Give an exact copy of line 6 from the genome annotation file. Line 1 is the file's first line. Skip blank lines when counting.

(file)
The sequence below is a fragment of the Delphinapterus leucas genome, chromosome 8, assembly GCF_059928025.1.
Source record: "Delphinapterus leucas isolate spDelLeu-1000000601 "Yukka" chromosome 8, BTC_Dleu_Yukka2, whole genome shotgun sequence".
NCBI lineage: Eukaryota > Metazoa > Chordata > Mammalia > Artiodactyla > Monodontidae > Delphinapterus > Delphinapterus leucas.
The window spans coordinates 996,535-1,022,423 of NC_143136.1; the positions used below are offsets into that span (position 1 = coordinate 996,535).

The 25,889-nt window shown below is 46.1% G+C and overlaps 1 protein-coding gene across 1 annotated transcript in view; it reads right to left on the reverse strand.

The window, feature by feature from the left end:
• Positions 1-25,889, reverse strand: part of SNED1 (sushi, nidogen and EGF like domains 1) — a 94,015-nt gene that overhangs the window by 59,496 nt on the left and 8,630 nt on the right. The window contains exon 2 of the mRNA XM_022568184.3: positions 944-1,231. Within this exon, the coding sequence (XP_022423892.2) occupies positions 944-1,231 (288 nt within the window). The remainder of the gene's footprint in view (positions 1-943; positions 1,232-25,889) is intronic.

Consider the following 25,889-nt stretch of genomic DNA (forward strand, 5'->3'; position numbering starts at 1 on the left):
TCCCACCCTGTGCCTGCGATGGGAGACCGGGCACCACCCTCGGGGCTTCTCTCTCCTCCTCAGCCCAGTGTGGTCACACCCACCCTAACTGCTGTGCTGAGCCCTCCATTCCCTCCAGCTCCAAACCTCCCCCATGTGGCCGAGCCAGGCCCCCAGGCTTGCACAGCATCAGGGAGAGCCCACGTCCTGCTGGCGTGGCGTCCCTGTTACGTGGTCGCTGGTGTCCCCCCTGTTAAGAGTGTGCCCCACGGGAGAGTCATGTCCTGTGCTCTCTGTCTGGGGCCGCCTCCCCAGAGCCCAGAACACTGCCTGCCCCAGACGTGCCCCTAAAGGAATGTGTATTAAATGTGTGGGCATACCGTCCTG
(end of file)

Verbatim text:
The window, feature by feature from the left end: